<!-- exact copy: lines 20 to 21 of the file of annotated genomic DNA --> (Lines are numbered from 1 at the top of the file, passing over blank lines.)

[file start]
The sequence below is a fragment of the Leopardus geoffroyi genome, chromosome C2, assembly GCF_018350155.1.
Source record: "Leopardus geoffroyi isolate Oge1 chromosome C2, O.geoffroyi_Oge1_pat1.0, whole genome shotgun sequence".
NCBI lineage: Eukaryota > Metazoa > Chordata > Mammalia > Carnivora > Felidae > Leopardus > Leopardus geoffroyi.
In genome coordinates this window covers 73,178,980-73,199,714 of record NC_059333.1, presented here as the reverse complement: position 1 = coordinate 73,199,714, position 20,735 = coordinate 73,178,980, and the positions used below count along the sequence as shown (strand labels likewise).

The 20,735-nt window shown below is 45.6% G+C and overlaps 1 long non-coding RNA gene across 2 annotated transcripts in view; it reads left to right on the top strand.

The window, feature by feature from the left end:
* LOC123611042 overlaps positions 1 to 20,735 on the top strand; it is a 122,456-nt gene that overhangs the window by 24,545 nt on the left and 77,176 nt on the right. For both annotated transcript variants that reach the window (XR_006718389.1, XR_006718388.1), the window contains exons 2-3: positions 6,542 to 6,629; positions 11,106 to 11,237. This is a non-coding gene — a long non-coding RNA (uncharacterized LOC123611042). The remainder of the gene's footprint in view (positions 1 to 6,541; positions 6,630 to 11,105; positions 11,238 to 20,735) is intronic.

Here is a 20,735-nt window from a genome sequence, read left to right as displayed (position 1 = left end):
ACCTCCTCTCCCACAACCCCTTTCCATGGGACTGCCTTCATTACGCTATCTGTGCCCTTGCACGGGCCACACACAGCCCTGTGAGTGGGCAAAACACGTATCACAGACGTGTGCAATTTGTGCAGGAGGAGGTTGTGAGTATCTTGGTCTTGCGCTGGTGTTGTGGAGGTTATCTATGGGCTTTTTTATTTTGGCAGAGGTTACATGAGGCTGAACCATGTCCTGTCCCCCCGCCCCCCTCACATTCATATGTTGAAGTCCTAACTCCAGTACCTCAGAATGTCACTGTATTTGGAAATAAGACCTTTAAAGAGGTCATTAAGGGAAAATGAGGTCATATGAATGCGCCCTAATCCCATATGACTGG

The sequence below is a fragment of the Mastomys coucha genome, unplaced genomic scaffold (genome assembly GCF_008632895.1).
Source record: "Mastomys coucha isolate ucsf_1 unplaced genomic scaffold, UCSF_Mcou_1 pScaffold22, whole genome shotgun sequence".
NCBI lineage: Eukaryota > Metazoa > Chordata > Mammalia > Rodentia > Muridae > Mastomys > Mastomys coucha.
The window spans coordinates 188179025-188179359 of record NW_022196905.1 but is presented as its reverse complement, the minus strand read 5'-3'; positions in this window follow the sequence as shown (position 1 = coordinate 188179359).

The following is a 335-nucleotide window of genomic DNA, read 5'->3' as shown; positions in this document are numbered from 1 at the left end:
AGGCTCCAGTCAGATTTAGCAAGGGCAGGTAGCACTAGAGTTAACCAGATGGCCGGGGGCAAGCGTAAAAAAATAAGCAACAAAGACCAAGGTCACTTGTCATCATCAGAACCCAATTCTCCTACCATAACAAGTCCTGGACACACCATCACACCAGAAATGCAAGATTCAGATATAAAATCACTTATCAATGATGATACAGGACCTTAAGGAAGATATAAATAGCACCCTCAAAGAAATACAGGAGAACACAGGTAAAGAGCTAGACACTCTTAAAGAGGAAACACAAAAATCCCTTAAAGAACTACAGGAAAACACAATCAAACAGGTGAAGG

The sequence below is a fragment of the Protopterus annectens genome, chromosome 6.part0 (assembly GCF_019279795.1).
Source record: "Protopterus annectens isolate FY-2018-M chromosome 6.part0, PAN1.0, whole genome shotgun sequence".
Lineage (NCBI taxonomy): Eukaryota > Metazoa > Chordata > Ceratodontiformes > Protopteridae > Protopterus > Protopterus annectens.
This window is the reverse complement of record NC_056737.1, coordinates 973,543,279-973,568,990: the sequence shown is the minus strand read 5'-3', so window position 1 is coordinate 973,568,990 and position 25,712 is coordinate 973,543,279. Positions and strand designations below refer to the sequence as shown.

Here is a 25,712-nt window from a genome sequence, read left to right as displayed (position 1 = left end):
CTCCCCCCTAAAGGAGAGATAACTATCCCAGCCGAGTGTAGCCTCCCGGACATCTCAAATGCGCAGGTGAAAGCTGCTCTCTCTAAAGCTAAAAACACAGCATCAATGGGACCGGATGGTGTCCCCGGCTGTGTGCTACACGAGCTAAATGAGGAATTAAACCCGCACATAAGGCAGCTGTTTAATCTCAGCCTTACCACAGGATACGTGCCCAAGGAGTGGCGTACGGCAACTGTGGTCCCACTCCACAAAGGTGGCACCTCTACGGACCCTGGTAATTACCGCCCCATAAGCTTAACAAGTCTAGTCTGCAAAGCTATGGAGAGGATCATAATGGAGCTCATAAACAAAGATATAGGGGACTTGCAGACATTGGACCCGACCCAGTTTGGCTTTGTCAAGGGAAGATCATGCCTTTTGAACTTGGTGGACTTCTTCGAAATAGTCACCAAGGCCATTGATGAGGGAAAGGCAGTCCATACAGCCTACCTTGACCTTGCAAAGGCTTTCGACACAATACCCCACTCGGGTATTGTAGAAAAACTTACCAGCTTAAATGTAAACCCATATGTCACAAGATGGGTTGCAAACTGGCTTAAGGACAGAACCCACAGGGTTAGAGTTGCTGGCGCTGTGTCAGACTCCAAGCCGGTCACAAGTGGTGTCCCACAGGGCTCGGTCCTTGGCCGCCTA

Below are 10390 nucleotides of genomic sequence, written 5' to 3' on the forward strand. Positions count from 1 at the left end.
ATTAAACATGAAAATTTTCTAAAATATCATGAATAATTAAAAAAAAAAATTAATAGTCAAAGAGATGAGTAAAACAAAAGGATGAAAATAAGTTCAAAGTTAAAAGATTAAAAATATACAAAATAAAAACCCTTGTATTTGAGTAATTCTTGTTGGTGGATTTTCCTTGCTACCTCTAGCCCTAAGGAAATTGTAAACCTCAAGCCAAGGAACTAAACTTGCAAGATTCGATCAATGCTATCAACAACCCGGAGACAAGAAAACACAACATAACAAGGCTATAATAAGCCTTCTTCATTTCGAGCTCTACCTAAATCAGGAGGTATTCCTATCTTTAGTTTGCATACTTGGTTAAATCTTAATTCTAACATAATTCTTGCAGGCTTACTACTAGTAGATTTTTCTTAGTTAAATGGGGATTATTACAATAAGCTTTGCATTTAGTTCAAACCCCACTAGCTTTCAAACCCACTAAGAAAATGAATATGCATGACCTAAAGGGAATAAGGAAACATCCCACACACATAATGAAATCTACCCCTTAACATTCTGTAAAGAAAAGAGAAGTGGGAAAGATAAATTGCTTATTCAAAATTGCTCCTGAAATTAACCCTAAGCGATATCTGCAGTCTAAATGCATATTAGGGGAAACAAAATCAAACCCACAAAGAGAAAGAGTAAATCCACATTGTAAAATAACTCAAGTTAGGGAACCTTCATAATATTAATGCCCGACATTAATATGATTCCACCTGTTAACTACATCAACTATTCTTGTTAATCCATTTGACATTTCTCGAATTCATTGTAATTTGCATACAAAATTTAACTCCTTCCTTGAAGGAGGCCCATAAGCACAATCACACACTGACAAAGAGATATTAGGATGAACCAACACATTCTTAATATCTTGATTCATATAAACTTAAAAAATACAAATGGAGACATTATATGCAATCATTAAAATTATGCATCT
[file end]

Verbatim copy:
Here is a 25,712-nt window from a genome sequence, read left to right as displayed (position 1 = left end):
CTCCCCCCTAAAGGAGAGATAACTATCCCAGCCGAGTGTAGCCTCCCGGACATCTCAAATGCGCAGGTGAAAGCTGCTCTCTCTAAAGCTAAAAACACAGCATCAATGGGACCGGATGGTGTCCCCGGCTGTGTGCTACACGAGCTAAATGAGGAATTAAACCCGCACATAAGGCAGCTGTTTAATCTCAGCCTTACCACAGGATACGTGCCCAAGGAGTGGCGTACGGCAACTGTGGTCCCACTCCACAAAGGTGGCACCTCTACGGACCCTGGTAATTACCGCCCCATAAGCTTAACAAGTCTAGTCTGCAAAGCTATGGAGAGGATCATAATGGAGCTCATAAACAAAGATATAGGGGACTTGCAGACATTGGACCCGACCCAGTTTGGCTTTGTCAAGGGAAGATCATGCCTTTTGAACTTGGTGGACTTCTTCGAAATAGTCACCAAGGCCATTGATGAGGGAAAGGCAGTCCATACAGCCTACCTTGACCTTGCAAAGGCTTTCGACACAATACCCCACTCGGGTATTGTAGAAAAACTTACCAGCTTAAATGTAAACCCATATGTCACAAGATGGGTTGCAAACTGGCTTAAGGACAGAACCCACAGGGTTAGAGTTGCTGGCGCTGTGTCAGACTCCAAGCCGGTCACAAGTGGTGTCCCACAGGGCTCGGTCCTTGGCCGCCTA